On Monday, New Mexico became the 17th state alongside D.C. to legalize a recreational marijuana program after Gov. Michelle Lujan Grisham signed the legislation into law. Touted as a law that will not only create jobs and boost state revenue but also put an end to social injustices surrounding the criminalization of marijuana, the new law will allow legal recreational sales to begin in April of 2022.
Throughout the legislative process, Gov. Grisham has argued that legalization would help communities that have been negatively impacted by tough policing in regards to cannabis drug violations. On Monday, she touched on those concerns that surround disproportionately created harm for racial and ethnic minorities through drug criminalization and tougher policing. She noted that the new law could free up to 100 prisoners and expunge criminal records for thousands of other residents.
“It is good for workers. It is good for entrepreneurs. It is good for consumers,” the governor reiterated. “And it brings about social justice in ways in which we have been talking about and advocating for, for decades.”
The bill allows for the governor to have some authority over recreational cannabis in the state by giving her the power to appoint the superintendent of the Regulation and Licensing Department, which will oversee the distribution of licenses to dispensaries as well as make sure vendors are following the laws set forth under the bill.
People 21 years of age and over will be allowed to grow at least 6 pot plants at home, 12 per household, and possess up to 2 ounces (57 grams) of cannabis beginning June 29 according to Agency Superintendent Linda Trujillo.
With recreational cannabis sales at state-licensed dispensaries set to begin by April 1 of 2022, Gov. Grisham also emphasized on Monday that licensed cannabis farmers could begin scaling up production several months ahead of time. This measure is intended to help the developing recreational market keep up with the inevitable demand of next year’s sales.
Included in the array of legislative measures that passed is an initial excise tax of 12 percent on recreational cannabis sales that eventually would increase to 18 percent by 2030. This tax would be in addition to a current gross receipts tax on sales that ranges from 5% to 9% annually.
Taxes on medical marijuana will be waived to make sure patients in need are not hurt by the potential cost increase of products as a result of the new legislation. Regulators must also decide how much cannabis the industry will need to set aside for patients that qualify for medical marijuana. Regulators will face additional obstacles ahead.
Specifically, state regulators will need to handle the pending influx of applications for a variety of business licenses this upcoming September. Among the licenses the department needs to sort through are product testing labs, dispensaries, and industrial grow operations as well as “microbusinesses”, both of which will be allowed to grow, refine, package, and sell marijuana products. So-called microbusinesses will only be permitted to grow up to 200 plants.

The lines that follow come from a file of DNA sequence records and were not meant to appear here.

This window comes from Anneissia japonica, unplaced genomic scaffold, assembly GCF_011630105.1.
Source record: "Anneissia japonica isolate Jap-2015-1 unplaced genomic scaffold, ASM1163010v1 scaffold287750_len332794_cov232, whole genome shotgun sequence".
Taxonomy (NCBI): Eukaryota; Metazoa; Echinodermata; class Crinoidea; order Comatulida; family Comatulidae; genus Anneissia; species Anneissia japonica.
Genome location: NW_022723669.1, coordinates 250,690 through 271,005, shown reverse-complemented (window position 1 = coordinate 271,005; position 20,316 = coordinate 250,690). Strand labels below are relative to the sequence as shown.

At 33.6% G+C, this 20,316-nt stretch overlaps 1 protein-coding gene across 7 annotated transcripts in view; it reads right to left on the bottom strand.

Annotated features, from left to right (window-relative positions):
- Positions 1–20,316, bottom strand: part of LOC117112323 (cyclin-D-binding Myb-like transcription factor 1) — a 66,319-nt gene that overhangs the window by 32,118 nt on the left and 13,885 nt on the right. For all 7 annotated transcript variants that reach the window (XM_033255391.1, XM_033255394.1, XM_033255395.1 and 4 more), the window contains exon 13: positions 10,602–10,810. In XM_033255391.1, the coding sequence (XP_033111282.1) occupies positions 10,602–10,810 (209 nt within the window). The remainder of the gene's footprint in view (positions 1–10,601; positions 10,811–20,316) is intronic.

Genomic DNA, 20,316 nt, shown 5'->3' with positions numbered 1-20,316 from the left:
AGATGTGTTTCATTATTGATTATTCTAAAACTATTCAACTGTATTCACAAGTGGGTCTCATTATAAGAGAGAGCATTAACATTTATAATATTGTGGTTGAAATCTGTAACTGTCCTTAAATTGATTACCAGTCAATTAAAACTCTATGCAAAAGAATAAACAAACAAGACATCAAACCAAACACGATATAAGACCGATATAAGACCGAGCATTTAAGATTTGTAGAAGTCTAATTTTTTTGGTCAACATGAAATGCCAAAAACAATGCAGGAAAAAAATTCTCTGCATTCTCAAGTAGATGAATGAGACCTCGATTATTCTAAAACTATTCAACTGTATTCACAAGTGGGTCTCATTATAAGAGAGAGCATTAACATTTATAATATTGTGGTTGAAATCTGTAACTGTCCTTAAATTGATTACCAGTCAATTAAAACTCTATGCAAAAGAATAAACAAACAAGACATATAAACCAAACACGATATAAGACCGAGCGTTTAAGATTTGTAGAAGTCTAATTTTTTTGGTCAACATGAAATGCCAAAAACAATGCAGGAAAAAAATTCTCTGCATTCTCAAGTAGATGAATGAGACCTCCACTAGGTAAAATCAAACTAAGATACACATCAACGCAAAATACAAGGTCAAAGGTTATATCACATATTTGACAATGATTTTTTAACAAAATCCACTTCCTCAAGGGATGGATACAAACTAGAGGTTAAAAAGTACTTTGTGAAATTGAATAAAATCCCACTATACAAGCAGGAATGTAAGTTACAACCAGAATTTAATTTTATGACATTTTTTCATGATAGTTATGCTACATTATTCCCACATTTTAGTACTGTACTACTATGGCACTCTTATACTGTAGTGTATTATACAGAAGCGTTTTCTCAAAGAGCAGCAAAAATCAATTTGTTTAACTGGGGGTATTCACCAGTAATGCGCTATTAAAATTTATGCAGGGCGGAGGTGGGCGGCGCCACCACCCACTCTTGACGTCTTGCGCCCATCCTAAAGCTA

State regulators will also have to deal with expressed concerns from residents of smaller towns, especially along the Texas border, that have seen many cannabis dispensaries trying to lay the groundwork to open operations for marijuana tourism. Though local governments cannot prohibit businesses from establishing store fronts, they have a voice in where businesses will be located and what hours of operation can exist through zoning regulations.
And learning lessons from fluctuations in marijuana supplies and prices in other states that have legalized, regulators in New Mexico will have the ability to put a cap on cannabis cultivation quantities as well as impose a $50 fee per plant each year if deemed necessary.
The Long Road to Legalization of Cannabis in New Mexico
While the legalization of marijuana in New Mexico is not a new idea, it has taken some time to push the legislation through. It seemed the path was much clearer, however, after New Mexico voters unseated several incumbent state senators that opposed legalization in the 2020 Democratic primary. With much of the opposition to legalization ousted, bills for pot legalization were finally given priority.
Legislators mobilized around several new proposals, with legislative framework from Rep. Javier Martinez of Albuquerque receiving particular attention due to its focus on social justice and automated procedures for expunging past marijuana convictions.
Rep. Martinez hopes the newest state to pass legalization will encourage the federal government to take a long look at the law and consider it a potential template for federal legalization. “I grew up along the border. I’ve seen what the war on drugs has done,” Martinez stated. “I’m proud that New Mexico – little old New Mexico – has dones its part to tell the federal government once and for all to legalize cannabis for the people.”
But the passing of this legislation was also due to Gov. Grisham’s commitment to get this bill through both chambers. The governor had to call a special legislative session to iron out details of the final bill in late March after legalization efforts wavered in the state Senate.
Not all lawmakers supported the legislation. Notably, Republican legislators were absent from the signing ceremony as the bill was passed along partisan lines. But, credit was given to Republican State Senator Cliff Pirtle for his influence in emphasizing free markets and public safety in a competing bill.
Another key point that many lawmakers wanted to emphasize in the cannabis legislation was the inclusion of a provision that addressed the rights of tribal nations. The new law will allow the state to create agreements with Native American tribal governments that would allow the cannabis industry to be accessible to these nations.
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